Every donor is killed in the process, he stated. Revoking your organ donation status from your drivers license is not enough, you must also complete a document of refusal.
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Dr. Paul A. Byrne is a Board Certified Neonatologist and Pediatrician. He is the Founder of the Neonatal Intensive Care Unit at SSM Cardinal Glennon Children’s Medical Center in St. Louis, MO. He is Clinical Professor of Pediatrics at University of Toledo, College of Medicine. He is a member of the American Academy of Pediatrics and Fellowship of Catholic Scholars.
Dr. Byrne is past-President of the Catholic Medical Association (USA), formerly a Clinical Professor of Pediatrics at St. Louis University in St. Louis, MO, and Creighton University in Omaha, NE. He is the author and producer of the film “Continuum of Life” and the author of the books “Life, Life Support and Death,” “Beyond Brain Death,” and “Is ‘Brain Death’ True Death?”
Dr. Byrne has presented testimony on “life issues” to nine state legislatures beginning in 1967. He opposed Dr. Kevorkian on the television program “Cross-Fire.” He has been interviewed on Good Morning America, public television in Japan, and participated in the British Broadcasting Corporation Documentary “Are the Donors Really Dead?”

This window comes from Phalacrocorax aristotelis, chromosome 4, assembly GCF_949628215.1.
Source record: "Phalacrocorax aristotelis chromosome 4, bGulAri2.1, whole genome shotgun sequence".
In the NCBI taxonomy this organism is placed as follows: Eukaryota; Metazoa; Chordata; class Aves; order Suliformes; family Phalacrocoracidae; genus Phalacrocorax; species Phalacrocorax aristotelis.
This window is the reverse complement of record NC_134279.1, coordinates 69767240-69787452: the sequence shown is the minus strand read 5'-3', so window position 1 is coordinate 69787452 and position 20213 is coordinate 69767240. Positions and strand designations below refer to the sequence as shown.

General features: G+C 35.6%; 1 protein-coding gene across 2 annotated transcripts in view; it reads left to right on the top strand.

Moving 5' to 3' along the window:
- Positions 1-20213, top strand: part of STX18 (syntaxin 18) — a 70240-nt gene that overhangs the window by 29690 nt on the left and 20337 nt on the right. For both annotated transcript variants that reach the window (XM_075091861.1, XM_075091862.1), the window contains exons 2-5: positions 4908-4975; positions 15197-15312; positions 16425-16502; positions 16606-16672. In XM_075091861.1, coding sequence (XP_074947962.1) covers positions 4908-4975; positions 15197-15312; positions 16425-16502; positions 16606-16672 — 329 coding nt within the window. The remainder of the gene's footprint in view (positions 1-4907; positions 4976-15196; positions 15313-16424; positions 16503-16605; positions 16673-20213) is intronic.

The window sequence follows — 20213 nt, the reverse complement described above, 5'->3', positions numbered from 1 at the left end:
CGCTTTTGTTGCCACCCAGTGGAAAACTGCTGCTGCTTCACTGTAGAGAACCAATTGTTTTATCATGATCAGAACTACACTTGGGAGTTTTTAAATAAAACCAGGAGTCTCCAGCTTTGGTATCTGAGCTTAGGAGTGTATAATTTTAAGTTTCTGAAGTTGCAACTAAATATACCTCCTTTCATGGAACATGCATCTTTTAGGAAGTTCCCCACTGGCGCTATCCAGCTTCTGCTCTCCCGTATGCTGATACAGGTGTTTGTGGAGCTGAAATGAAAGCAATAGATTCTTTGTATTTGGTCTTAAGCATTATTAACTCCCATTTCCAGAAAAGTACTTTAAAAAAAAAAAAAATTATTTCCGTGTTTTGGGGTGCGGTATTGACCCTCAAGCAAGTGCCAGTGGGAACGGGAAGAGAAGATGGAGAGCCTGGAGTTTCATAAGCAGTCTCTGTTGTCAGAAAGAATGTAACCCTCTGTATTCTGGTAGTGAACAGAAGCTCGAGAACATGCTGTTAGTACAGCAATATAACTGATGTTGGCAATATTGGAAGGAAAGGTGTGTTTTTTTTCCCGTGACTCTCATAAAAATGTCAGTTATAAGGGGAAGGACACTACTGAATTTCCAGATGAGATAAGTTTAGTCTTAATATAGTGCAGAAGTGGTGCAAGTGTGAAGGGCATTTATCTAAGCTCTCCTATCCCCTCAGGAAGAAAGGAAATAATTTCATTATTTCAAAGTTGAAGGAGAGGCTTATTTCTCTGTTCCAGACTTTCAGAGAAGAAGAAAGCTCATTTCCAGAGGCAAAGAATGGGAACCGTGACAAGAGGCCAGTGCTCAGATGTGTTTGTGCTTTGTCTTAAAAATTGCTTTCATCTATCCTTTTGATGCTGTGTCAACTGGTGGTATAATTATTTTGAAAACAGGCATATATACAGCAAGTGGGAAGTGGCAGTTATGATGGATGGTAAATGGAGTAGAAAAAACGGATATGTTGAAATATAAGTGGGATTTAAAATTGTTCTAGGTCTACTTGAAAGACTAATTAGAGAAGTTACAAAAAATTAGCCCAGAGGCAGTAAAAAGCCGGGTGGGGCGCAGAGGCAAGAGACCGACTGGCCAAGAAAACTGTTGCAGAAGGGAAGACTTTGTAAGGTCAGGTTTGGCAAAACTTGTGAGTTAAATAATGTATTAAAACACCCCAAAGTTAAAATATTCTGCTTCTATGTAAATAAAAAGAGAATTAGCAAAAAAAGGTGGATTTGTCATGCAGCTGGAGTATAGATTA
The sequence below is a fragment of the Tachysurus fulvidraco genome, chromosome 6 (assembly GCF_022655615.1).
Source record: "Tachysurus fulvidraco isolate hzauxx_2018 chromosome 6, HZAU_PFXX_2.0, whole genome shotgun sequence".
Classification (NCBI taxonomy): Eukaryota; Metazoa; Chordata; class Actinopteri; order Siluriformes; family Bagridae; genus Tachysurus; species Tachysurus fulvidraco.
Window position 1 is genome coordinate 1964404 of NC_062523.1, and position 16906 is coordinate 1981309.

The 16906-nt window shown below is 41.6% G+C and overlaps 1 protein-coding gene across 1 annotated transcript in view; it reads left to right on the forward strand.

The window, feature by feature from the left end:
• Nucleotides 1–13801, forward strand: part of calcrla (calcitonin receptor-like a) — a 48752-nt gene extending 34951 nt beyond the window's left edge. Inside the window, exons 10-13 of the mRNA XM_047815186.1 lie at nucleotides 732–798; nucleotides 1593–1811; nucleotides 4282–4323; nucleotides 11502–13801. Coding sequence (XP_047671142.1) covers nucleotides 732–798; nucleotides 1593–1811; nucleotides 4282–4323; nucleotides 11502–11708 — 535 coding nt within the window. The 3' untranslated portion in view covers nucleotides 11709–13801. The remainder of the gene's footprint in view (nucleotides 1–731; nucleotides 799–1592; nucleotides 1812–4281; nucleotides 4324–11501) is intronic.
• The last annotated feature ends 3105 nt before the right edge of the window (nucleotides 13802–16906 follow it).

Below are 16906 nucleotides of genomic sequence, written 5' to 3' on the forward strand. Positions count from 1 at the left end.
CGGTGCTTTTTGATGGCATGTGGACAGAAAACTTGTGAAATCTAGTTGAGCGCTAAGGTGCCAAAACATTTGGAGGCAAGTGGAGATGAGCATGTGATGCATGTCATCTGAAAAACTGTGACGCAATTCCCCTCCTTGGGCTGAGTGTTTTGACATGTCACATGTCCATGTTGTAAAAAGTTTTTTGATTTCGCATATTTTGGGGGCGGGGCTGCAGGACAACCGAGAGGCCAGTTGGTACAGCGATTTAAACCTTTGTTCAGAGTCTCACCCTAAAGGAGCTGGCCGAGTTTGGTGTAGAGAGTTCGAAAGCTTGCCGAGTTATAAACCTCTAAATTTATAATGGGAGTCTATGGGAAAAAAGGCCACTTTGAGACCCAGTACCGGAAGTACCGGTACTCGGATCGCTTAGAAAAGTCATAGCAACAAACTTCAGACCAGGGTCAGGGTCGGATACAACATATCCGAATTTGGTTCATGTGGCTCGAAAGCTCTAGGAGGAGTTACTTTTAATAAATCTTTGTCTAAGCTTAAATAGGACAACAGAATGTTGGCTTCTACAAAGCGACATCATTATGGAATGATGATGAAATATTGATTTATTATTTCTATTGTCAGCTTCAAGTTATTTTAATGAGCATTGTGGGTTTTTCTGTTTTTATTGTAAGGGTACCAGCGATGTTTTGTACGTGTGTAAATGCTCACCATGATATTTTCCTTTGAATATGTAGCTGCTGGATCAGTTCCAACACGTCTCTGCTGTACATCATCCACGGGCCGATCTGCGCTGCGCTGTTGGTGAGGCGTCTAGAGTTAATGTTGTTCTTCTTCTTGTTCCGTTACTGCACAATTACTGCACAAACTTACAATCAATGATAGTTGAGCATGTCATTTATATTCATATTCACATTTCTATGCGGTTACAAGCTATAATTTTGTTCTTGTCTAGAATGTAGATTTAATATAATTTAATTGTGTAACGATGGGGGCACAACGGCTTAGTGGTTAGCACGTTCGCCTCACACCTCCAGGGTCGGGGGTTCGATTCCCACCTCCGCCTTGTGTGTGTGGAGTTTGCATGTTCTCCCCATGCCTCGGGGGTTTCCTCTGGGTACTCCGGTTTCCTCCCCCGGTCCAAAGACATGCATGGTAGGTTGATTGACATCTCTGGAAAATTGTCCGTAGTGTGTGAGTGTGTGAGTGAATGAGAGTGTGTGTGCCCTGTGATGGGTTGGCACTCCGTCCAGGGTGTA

Although the medical profession declares patients “brain dead,” often following an accident, Dr. Byrne insisted there’s no such thing. “Brain death” was false, he said. “Brain death was a lie from the beginning. It has always been a lie. “Brain death” is not true death,” he continued. Organ transplant is the reason you have to have brain death.
Dr. Byrne said this term crept into the medical profession following the world’s first heart transplant in 1968. It has since been defined and redefined and is now being replaced by another term known as cardiac death, he noted.
He said donated organs, without exception, must come from a living person. Within minutes of “true death,” which, he explained, is the cessation of circulation and respiration, the organs will begin to die. This is why, when organs are removed from a donor, the beating heart is always taken last. You cannot get any organs from cadavers, he noted.
If you’re really dead, then no organs can be extracted. He also pointed out the differences between living and dead patients. One example is cooling the body. This slows metabolism in someone who is alive. It slows destruction in a corpse. He said a ventilator, which pushes air into the body, can only be used on someone who’s living, as the person exhales the air. Also, if you cut the skin of someone who’s living, but declared “brain dead,” the wound will heal, something that won’t happen in a dead person. Clearly, there’s a difference, said Dr. Byrne.